Well, I didn’t! But maybe you did! And you know what? That’s okay! Get this!
Recent science suggests that there’s an actual advantage to training without supplemental fuel. The most effective strategy for workout fueling may be one where supplemental fuel is provided only during select runs (but not necessarily just long runs) in which maximizing performance is important.
Most sports drinks, energy gels and other ergogenic aids contain carbohydrates. The carbohydrate content of these products is the key to their performance-enhancing effects. Dozens of studies have demonstrated that consuming carbohydrates during endurance racing enhances performance 2 to 4 percent. So if you’re a 4-hour marathoner with plain water, it’s likely that you will be a 3:55 to 3:50 marathoner with a carbohydrate-containing sports drink.
In training, however, carbohydrate supplementation comes at a certain cost. When the muscles are consistently supplied with an extra source of carbohydrate during workouts, they burn less fat than they otherwise would. Over time, this attenuates the gains in fat-burning capacity that normally occurs with training.
Maximizing the fat-burning capacity of the muscles is especially important when you’re training for longer events such as marathons because it reduces the likelihood of bonking in the latter miles. By acting as a kind of metabolic crutch, supplemental carbohydrates consumed during workouts sabotages this component of fitness.
This doesn’t mean you should avoid taking in carbs during all workouts. There are two good reasons to take carbs along for some of your more challenging runs. First, you will perform better in these sessions and thus get a little extra benefit from them. Second, you need to take in carbs to maximize your performance in longer races, and if you’re going to do that, then you need to practice your fueling plan during race-specific workouts to ensure you get it right on race day. You will get a bigger boost in fat-burning capacity from the runs where you withhold carbohydrate and you will feel and perform better in those where you ingest carbs. By doing a mix of both you will get the best of both worlds.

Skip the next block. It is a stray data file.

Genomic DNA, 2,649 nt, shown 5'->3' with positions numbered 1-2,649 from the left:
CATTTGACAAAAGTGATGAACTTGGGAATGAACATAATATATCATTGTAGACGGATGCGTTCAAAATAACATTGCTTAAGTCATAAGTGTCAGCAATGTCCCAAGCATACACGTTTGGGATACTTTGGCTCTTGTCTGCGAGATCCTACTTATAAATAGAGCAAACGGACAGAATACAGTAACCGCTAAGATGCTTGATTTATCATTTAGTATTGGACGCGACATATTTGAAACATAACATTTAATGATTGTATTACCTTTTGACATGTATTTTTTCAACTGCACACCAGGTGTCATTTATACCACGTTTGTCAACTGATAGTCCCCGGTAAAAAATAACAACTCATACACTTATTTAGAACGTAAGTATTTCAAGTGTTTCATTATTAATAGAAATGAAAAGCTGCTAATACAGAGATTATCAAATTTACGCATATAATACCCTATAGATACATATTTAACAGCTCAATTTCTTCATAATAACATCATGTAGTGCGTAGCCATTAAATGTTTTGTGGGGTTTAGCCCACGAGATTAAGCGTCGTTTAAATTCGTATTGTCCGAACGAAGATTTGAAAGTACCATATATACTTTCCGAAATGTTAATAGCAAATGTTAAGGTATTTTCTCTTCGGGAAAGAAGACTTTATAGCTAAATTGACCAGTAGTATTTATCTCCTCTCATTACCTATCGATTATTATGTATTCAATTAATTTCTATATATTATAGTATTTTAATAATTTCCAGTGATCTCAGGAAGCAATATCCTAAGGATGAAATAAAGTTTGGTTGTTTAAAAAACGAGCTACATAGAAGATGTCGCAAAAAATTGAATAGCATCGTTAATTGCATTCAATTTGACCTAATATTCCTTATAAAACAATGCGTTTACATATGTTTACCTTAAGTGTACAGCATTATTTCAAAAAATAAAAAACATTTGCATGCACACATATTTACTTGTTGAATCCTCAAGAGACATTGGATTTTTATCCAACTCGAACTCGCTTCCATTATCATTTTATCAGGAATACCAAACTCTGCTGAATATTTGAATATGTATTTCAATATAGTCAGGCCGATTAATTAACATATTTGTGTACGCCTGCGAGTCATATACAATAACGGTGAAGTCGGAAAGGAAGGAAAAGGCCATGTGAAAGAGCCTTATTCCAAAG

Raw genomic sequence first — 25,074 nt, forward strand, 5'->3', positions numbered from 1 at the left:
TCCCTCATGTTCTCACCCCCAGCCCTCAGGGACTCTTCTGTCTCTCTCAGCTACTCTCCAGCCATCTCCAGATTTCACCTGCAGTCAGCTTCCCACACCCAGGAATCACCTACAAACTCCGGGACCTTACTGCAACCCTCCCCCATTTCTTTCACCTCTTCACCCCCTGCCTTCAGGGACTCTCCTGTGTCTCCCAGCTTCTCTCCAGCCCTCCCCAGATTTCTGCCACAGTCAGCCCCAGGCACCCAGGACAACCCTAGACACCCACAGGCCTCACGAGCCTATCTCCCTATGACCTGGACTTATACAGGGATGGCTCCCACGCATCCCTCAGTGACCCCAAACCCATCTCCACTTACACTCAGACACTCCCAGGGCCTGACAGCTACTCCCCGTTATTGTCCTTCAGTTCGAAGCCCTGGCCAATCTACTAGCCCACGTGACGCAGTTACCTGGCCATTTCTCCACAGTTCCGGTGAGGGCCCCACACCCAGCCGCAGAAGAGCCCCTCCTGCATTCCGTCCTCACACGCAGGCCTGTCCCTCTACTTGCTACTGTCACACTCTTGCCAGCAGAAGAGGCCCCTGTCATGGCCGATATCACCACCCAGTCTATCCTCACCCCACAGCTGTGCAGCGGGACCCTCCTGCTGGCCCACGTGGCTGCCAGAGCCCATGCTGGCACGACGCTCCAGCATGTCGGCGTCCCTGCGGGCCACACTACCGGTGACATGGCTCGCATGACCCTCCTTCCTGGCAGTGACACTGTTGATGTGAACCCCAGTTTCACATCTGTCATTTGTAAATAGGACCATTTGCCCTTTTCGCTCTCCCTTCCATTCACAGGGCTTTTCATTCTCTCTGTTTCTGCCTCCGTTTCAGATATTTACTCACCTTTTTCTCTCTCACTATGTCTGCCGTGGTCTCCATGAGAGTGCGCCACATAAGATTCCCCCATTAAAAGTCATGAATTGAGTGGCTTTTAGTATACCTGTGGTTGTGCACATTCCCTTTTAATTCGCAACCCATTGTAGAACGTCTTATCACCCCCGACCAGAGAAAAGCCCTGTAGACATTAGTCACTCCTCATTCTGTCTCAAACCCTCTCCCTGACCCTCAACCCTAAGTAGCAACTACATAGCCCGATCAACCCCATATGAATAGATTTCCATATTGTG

When you run longer than two hours, consume carbs every time. This will minimize the muscle damage that occurs in very long runs when the muscles run low on glycogen (their stored form of carbohydrate) and start to use their own proteins as an emergency fuel source.
And that’s it on fuel!
So, it is pretty stinkin’ cold here. When I got to the gym this morning, the news reported the windchill was -34*F. When I drove to work, the temperature gauge in my car read this:
I have never seen it go that low before! Apparently the warmest temperature it was all day was -10*F, but the windchill was -25*F or below all day. I know I talked about embracing the Wisconsin winter, but this was not part of the deal. I just keep repeating, “Florida on Friday. Florida on Friday. Florida on Friday.” The Disney Half-Marathon is on Saturday! And then Harry Potter World, here we come! We are so excited!! The highs are expected to be between 79* and 83* all weekend! I will definitely take that!
Until then, I will be doing my best to stay warm!
Quote of the Day:
“Pain is temporary. It may last a minute, or an hour, or a day, or a year, but eventually it will subside and something else will take its place. If I quit, however, it lasts forever.” -Lance Armstrong
So, I have made this recipe TWICE in the last week. No joke. I devoured this bread. I made it the first time to go with this Midwest Chowder recipe I was going to make, but by the time I got around to making the chowder I had already finished off the bread. Not to mention that it is pretty much the easiest bread recipe ever. Perfection.
Honey Beer Bread
– 2 cups all-purpose flour
– 1 cup bread flour
– 1 tablespoon granulated sugar
– 1 tablespoon baking powder
– 1 teaspoon salt
– 1 (12-ounce) bottle beer
– 3 tablespoons honey
– 4 tablespoons unsalted butter, melted and cooled slightly
1. Preheat oven to 350*F. Grease a 9×5-inch loaf pan; set aside.
2. In a large bowl, whisk together both flours, the sugar, baking powder and salt. Add the beer and honey and stir with a rubber spatula until thoroughly combined.
3. Spread the batter evenly in the prepared loaf pan and drizzle the melted butter evenly over the top of the batter. Bake until the loaf is golden brown and a thin knife inserted into the center comes out clean, about 50 to 60 minutes. Allow to cool to room temperature before slicing. Leftovers should be wrapped tightly in plastic wrap and stored at room temperature for up to 3 days.
Courtesy of Brown-Eyed Baker